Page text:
Saturday, March 11, 2006

The case for home schooling

This is part of an essay written by a budding Microbiologist from Oregon. Read the whole thing here.

The strongest argument for homeschooling is the education that takes place in the public schools, or rather, the lack thereof. Reports on the sorry state of America's schools come out regularly, and it's always interesting to see how many spots we've fallen and what tiny nations (like Luxembourg and the Czech Republic) outscored us academically.

The problem isn't a lack of funding.

Rather, much of it is due to a fondness for egalitarian gestures. As Christopher Lasch observed, "Given the underlying American commitment to the integral high school – the refusal to specialize college preparation and technical training in separate institutions – make-work programs, athletics, extracurricular activities, and the pervasive student emphasis on sociability corrupted not merely the vocational and life-adjustment programs but the college preparatory course as well." People have varying intellectual abilities, and however much it may offend liberals, half the population is below average.

More BS from CNN

According to a recent segment on CNN the life expectancy in countries which have socialized medicine is higher than it is here in the United States. Unfortunately, according to the World Health Organization, such does not appear to be the case. Of course, using life expectancies in other countries as proof that socialized medicine is better than the system we have here is completely idiotic anyway, but CNN intentionally or unintentionally getting the story wrong is inexcusable.

Friday, March 10, 2006

Worse than West Texas

Scientists at Sandia National Laboratories have produced a superheated gas, which is hotter than the interior of the Sun.

The gas achieved the hottest temperature ever recorded when it reached 3.6 billion degrees Fahrenheit, or 2 billion degrees Kelvin. For those keeping score, the Sun is only a mere 15 million degrees Kelvin.

Using the the largest X-ray generator in the world, called the "Z Machine," Project Leader, Chris Deeney, says, "At first, we were disbelieving."

"We repeated the experiment many times to make sure we had a true result."

Therapeutic Water

My previous post on wine that I discovered could be "earthy" and evidently not taste like dirt should only be followed by one on therapeutic water. Evidently, it is true. A company in Los Angeles (where else would you expect this) is now selling a bottled water which they claim is the world's first to be vibrationally charged. It starts with conventional spring water and exposes it to words on the label that alters it. "Love" and "Perfect Health" are the first varieties. Each bottle is also supposedly infused through music in the storage room after bottling and by the thoughts from the person drinking it. You can't make this stuff up.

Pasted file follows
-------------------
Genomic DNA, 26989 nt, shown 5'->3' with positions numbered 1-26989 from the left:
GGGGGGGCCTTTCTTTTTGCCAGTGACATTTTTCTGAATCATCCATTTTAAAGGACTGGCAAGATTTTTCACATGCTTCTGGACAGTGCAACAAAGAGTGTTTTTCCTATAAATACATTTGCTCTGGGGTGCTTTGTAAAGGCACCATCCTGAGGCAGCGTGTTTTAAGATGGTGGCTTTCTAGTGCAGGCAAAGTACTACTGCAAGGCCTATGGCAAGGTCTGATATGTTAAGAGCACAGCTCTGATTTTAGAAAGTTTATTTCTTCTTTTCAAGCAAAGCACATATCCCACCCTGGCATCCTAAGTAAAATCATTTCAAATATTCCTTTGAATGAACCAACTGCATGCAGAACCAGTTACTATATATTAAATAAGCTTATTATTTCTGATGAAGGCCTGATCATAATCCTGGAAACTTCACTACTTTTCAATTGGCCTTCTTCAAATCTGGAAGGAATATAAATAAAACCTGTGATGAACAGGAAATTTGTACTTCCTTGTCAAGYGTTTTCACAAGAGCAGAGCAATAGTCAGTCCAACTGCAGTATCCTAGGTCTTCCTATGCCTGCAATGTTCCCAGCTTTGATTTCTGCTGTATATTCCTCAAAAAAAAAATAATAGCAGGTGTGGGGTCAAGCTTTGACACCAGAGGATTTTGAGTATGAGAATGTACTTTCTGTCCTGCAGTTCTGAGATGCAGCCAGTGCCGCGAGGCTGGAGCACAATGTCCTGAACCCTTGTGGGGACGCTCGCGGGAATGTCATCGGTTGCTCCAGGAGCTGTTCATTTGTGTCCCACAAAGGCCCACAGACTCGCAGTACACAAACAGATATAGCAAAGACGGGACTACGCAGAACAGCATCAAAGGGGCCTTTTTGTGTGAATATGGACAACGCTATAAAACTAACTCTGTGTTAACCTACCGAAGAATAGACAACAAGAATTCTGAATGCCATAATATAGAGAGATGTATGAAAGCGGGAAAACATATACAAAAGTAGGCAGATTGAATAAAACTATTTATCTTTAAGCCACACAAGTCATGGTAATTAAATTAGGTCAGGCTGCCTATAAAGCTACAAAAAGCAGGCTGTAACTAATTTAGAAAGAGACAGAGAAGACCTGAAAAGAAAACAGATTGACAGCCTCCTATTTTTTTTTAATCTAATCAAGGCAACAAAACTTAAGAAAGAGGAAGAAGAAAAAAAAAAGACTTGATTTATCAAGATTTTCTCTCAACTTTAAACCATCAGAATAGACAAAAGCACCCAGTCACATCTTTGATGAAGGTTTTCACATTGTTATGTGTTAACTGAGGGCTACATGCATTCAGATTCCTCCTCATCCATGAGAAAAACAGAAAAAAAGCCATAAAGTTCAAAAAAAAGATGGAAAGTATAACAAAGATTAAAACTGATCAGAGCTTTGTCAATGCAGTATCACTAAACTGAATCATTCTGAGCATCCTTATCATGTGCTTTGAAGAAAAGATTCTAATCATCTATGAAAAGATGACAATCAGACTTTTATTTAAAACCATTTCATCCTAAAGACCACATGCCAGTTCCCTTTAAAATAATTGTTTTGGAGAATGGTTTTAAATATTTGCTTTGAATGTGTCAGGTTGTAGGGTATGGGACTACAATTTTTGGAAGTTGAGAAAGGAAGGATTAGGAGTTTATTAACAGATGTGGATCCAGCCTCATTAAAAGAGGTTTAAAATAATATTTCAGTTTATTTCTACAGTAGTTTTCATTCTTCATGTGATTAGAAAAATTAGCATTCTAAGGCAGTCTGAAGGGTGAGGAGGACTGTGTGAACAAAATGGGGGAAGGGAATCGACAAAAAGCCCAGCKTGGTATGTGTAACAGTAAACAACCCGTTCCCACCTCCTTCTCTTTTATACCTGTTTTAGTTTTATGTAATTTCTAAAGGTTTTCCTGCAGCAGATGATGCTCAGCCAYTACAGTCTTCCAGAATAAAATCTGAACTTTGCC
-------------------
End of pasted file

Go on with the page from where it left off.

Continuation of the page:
I just discovered a new subject to read about every week. My Wall Street Journal has a weekend section with an article every week on wines. They review various wines and if you ever read one of the reviews you will be addicted. Where else can you read something like this:

One problem with so many of Merlots is that they have no sense of place--no sense that they came from actual grapes grown in actual soil. But one was so charming and earthy that John called it "a Earth Mother kind of wine". It was dark and rich, with the kind of smooth, easy qualities that Merlot lovers are looking for and the kind of soul that non-Merlot lovers would enjoy. It wasn't an elegant wine, lacking structure and edges, but was so charming, earthy and friendly that, when our tasting was finished we poured ourselves another glass and watched " Desparate Housewives".

Or this:

Best Value. Rich, earthy nose and a great, dark color. Slightly chewy--not at all weak--with real earth and even a hint of chocolate. Honest red wine.

I am seriously intriqued by an earthy nose.

Thursday, March 09, 2006

SAT Errors

Evidently the SAT folks were challenged by some students to hand-grade the SAT tests they took last October and before the review was over 4,000 students were found to have been given scores lower than they earned. 5% of them were given grades 100 points lower than they should have had. This, of course, is certainly enough to affect admission decisions at many colleges. There is now a scramble to see if early applications were affected and whether some of the pending decisions must be reversed. The whole thing was blamed on a computer scanner in Texas.

Wednesday, March 08, 2006

Snooze you lose

Looks like the bluebirds lost out on the nice house here in my backyard. A tufted titmouse is about to move in it looks like. I read they love sunflower seeds and there is an endless supply about 10 yards from their new house. How sweet it is.

Tuesday, March 07, 2006

Trying to understand Yale

Two events this week gave me moments of amusement. First, we learn that Yale has admitted a former official from Afghanistan who was in the Taliban. Next we learn that the Law School at Yale has had a major defeat inflicted on them by the Supreme Court in an 8-0 decision. The supremes said they could no longer refuse access by the military seeking face time with potential recruits at their fine institution. These brilliant legal minds actually thought they could claim the right to exclude recruiters on the basis of some free speech excercise. The objection by the law school to the recruiters was supposedly based on the don't ask, don't tell policy of President Clinton which they feel us unfair to homosexuals. I wonder if anyone at Yale stopped to ask those who are light in the loafers if they would prefer to be found out by their military superiors or some Taliban official. In the latter case, I understand treatment was somewhat more harsh than simple dismissal.